Metropole Magazine

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15 Apr Written by  Japheth Omojuwa

Our Police, Our Mirror

“Last week for here, we kill one man we arrange am as armed robber,” said the police corporal. This shocked the lady who had just been stopped by the traffic policeman but it would not shock many in a country where lawlessness has become the norm. Life has lost its value so much in Nigeria that with every new day citizens discover that they either protect themselves or die for nothing.

The saddest part may not be their death—it may be the fact that their death would most likely be denied. They would be lost in the numbers that never add up: “45 die in new terrorist attack”; while another report of the same event goes “20 die as gun men attack village”; and yet another one could go “60 confirmed dead as terrorists lay siege on village.” The moral of the story: nobody cares about the real human lives lost; we just care enough to say they are dead anyway.

As seemingly normal as this sounds, it is a poignant metaphor for how useless life is in Nigeria. How many times have we reeled out the names of the dead as a mark of respect to their memory? Is that to say our citizens are nameless? In the establishment’s desire to make each disaster look less bloody than it really is, we abuse the memory of the very people we should honour. In our many years of denying the truth and reality, should we not by now have come to terms with the fact that no matter how much you try to deny the truth of your reality, the truth stares at you day and night?

Nigeria cannot continue to pretend about a sickness everyone knows it suffers from. One is looking forward to the day we at least respect those who die because the state could not protect them. How much would one give to see the days our president will read to the country the names of citizens lost to one disaster or the other? Or have some of their names mentioned in his speeches as a sign of respect to their memories.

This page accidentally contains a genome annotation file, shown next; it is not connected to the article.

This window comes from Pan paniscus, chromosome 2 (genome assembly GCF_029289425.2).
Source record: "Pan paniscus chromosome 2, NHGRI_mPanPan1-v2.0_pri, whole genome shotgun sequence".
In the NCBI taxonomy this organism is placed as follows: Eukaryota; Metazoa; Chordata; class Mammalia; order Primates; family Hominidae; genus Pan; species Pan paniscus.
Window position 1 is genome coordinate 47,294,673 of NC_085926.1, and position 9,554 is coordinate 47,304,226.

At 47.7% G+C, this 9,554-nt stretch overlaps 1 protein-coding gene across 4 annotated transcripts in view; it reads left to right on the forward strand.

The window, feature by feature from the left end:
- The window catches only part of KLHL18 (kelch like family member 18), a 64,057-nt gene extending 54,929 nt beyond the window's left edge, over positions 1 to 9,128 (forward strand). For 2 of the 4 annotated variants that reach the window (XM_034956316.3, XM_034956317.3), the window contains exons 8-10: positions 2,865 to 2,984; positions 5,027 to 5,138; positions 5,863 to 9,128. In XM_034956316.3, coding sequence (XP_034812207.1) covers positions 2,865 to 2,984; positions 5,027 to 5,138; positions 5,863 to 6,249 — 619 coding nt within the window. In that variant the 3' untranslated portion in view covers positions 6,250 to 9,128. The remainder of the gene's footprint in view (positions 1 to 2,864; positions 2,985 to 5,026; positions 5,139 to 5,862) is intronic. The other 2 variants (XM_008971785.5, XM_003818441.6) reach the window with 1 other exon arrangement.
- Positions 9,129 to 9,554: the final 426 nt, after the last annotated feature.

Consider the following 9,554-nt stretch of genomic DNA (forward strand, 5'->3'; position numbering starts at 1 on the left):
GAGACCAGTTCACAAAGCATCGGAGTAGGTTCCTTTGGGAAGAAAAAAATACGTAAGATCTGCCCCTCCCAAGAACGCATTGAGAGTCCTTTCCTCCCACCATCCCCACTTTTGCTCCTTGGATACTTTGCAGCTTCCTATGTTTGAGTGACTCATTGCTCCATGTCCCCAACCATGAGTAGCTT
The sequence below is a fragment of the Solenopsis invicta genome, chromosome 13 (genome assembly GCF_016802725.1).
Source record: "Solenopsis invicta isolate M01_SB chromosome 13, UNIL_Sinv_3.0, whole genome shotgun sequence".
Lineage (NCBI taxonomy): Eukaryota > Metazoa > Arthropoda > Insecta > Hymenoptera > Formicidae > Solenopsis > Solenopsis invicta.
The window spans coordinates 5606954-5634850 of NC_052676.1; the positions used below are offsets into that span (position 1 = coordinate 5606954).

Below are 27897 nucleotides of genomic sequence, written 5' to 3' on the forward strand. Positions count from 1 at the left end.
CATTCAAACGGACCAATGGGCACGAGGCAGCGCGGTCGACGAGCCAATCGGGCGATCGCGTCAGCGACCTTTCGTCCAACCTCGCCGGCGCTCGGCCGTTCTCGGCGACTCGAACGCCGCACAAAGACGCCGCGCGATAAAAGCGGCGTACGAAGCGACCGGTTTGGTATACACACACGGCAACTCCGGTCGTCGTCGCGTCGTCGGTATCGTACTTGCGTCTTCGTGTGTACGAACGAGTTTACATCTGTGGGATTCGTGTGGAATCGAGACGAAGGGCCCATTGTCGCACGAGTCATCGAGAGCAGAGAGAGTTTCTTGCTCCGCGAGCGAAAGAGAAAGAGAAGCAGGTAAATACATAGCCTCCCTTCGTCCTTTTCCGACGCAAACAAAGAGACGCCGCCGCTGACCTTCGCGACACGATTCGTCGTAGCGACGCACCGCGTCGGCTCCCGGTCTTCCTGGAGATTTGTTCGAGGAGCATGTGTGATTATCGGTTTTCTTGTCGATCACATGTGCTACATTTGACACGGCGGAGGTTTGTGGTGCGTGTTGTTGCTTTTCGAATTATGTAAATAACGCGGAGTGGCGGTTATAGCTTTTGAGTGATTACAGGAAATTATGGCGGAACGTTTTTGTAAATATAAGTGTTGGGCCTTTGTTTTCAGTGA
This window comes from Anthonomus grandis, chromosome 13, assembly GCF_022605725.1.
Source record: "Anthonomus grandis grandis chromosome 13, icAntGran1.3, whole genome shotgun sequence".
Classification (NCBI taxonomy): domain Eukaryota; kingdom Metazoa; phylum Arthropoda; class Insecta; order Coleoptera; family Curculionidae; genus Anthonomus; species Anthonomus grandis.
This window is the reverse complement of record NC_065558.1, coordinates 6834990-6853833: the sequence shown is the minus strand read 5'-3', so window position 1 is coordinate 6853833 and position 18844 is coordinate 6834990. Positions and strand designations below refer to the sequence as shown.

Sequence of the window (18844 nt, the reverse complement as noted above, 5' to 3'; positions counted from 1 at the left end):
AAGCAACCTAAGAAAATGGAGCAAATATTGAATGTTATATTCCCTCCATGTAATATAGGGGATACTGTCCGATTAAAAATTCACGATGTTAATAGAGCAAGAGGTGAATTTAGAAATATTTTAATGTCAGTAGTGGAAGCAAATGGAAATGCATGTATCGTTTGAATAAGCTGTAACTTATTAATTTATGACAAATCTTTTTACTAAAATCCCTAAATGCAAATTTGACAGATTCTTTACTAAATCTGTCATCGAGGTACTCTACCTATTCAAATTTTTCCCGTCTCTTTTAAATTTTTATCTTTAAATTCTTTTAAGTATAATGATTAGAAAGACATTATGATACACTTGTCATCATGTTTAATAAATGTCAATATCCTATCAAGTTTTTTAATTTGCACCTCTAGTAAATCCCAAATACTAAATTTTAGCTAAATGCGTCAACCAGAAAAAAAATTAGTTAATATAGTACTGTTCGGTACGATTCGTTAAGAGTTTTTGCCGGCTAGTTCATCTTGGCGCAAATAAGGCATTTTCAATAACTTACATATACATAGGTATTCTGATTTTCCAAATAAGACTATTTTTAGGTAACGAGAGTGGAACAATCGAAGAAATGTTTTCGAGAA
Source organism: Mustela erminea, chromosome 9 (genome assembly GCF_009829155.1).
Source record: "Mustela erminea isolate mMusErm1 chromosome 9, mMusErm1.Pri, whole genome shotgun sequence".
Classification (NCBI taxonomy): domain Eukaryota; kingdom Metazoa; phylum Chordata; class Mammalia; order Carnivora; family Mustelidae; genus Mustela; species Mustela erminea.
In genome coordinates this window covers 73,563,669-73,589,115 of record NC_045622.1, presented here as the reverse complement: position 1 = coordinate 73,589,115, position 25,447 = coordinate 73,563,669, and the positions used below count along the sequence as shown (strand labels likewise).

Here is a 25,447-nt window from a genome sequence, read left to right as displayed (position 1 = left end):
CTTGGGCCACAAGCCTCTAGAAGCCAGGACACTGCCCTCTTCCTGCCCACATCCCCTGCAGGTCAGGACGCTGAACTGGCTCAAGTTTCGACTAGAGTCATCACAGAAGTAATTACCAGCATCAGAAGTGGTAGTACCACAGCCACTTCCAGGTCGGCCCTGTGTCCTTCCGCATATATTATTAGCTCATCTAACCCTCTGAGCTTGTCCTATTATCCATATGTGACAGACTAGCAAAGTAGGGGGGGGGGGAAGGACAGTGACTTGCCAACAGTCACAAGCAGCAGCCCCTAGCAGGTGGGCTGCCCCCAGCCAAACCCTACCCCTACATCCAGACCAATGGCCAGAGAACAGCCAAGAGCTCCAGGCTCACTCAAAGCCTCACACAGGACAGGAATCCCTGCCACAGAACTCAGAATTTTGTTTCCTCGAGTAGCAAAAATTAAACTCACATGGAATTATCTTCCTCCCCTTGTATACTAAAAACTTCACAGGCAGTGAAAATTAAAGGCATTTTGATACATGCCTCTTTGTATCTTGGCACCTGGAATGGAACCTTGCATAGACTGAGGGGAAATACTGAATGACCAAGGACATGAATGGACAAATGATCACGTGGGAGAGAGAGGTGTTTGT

That is probably too much to ask. How can a country that does not serve the living respect the dead? It is impossible to respect the memory of a dead person you never saw worthy while s/he was alive. You would think by 2013 something would have happened over the years to make Nigerians serve themselves better but things probably got worse. Where we made progress in the past, we have since got back to base. We are like the pig that finds comfort only in its dirt. It is as though we are destined to be like this. The saddest part is not that these things happen; the saddest part is that we have come to accept them as normal.

But we digress.

“I go kill you then go record am as accidental discharge,” said the corporal. As the policemen went on with their tales, the lady who was put through this ordeal could do nothing but hope to come out of it alive. According to her, she felt safer because this encounter was during the day. “To serve and protect with integrity,” reads one of the many slogans that have guided our policemen over the years. Majority of them do serve but they serve only their pockets while the word “integrity” should not come close to describing anything the Nigerian police is about. Talk of a perfect oxymoron.

Why are the police being used as the canvas for which the reality of the Nigerian society is painted? The answer is simple enough: the police are a reflection of the society. All things being equal, you cannot have a good police force in a badly-governed country and you cannot have a bad one in a well-governed one. The police are the best mirror of the society. Essentially, for every finger one points at the police, four fingers automatically get pointed at the society itself. We will be deluded to expect good men and women to form the bulk of a police force drawn out of a society where good men and women are just as scarce as integrity.